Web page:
Thursday, April 6, 2017

To buy, or not to buy

(pic courtsey:

I sit in front of my laptop, in dilemma about an intractable decision. I have, on the screen, a very macho looking pair of boots recommended to me by a friend, and I’m facing the predicament of giving my verdict to my heart, ‘To buy, or not to buy’.

As a kid, I used to hate shoes because shoes always meant more and unnecessary work. I never saw anything good about shoes, except for the procedure of going out and buying them, a ritual I liked the most. As vacation ended and as we, I and my brother, got promoted to higher classes, almost invariably we had to be bought new shoes either because we outgrew the old ones or because the old ones needed a replacement, along with other sundry items needed to start the new term. Sitting there in the shoe shop, which was owned by some uncle whom my dad knew very well, and trying out different varieties before settling down to the one to be taken. As we came back home, I and my brother would try shoes again to show to amma while my dad was busy wrapping our new books with covers. And here ended whatever good feeling I had about shoes and my woes with shoes would start.

As I get ready in the morning I would wait for amma/dad to come and tie my shoe lace as it was an arcane skill that I haven't mastered even today. My amma being a teacher, while most mothers in my locality were homemakers, was herself busy in the morning preparing food for us while getting ready to leave to her school. She would come and tie my shoes while muttering I should learn to tie them myself and I'd give a sheepish grin. And once the laces are tied for the day they would remain such until my amma has undone them again, which might be that evening or sometimes many evenings later. I usually am not bothered to remove my shoe laces as I come back home in the evening but my dad, amma, and brother chided me saying that that was not the correct way to remove my shoes and telling that it was the reason I have my shoes worn out by the end of the term every year. I might have heavily played football (more like heavy kicking than game and strategy) towards the end of my school year that seemed to help the process.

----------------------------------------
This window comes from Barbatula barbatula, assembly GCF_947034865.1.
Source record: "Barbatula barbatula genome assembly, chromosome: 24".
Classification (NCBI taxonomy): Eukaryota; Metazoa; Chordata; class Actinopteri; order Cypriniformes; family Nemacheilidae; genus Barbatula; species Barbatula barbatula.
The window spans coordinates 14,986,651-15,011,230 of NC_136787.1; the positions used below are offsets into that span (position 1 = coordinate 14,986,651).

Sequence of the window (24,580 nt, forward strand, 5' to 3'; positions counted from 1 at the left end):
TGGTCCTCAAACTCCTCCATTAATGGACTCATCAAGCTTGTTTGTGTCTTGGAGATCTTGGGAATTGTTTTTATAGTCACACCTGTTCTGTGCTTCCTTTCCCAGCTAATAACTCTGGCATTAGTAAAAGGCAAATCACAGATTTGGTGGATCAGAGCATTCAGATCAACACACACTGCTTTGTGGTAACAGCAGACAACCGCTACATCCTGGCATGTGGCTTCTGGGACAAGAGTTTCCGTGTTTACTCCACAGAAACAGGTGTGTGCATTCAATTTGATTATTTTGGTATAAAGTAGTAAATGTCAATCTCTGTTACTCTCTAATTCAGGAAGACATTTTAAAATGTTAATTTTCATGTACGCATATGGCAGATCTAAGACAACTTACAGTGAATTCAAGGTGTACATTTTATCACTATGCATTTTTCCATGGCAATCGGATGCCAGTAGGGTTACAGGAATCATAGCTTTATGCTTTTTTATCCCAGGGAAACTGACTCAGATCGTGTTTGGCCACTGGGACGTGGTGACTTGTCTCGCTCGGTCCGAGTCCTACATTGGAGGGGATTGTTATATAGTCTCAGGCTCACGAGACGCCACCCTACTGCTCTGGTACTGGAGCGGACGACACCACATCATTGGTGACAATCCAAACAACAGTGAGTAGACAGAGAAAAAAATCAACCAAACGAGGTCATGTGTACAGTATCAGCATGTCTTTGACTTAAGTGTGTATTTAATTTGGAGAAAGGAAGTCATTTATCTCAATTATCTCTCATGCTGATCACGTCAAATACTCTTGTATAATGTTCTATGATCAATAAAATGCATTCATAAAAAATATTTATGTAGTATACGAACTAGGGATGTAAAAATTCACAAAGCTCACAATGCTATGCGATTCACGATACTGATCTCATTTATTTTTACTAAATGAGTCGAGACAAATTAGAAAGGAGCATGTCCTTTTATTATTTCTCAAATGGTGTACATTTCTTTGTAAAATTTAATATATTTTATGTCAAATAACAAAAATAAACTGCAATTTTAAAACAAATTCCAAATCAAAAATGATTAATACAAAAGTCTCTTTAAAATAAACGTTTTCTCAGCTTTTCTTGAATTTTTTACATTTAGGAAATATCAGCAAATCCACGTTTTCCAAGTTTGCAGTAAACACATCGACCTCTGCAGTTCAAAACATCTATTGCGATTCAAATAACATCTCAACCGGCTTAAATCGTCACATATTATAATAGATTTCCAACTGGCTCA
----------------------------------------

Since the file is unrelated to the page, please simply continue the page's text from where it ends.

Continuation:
Shoes always felt a little loose or little tight, but never the fit I wanted. And they are very impish creatures, shoes.  They start irritating when it is least expected. As the morning assembly progressed and we were all required to stay silent and still they would begin to chafe. And I'd awkwardly try to rub that foot with my other one and my class teacher would give me a stern look for moving while the assembly is in progress. And as soon as the assembly comes to an end the irritation would be gone, just as magically as it started. They just wanted to get me into the bad books of my teacher.

I like the feeling of the wind on my toes and hate the smell of socks. So as soon as I settled in my seat I would yank out my feet from my shoes, lace still intact because I know not how to tie them if they were undone, unless some kind soul in the school took pity on me and helped me. This removing shoes always put me in a disadvantage for when a teacher called me out, which would often happen as I was the class monitor, I couldn't just burst out barefooted, and thus have to force my feet into shoes, lace still intact. And if I was in a hurry it meant not wearing them completely and just trodding like that with the back of my shoes flattened under soles of my feet and I flopping down like that awkwardly, making flapping sounds. Just imagine that embarrassment.

With shoes almost regularly something weird would happen. Some grit would get into my shoes and I never understood why or how it happened. The weird part comes now, I'd remove my shoes and dust them and put them back on and interestingly this time I'd feel even more sand than there was, to begin with. I don't hate sand unless it's in my socks and shoes. In fact, I like the feeling of sand and pebbles under my feet as long as they are harmless enough and not attempting to murder me by piercing my feet. Also, I observed that dusting my shoes off at home always got rid of the grit. So I guess shoes and school are a wicked witch combo.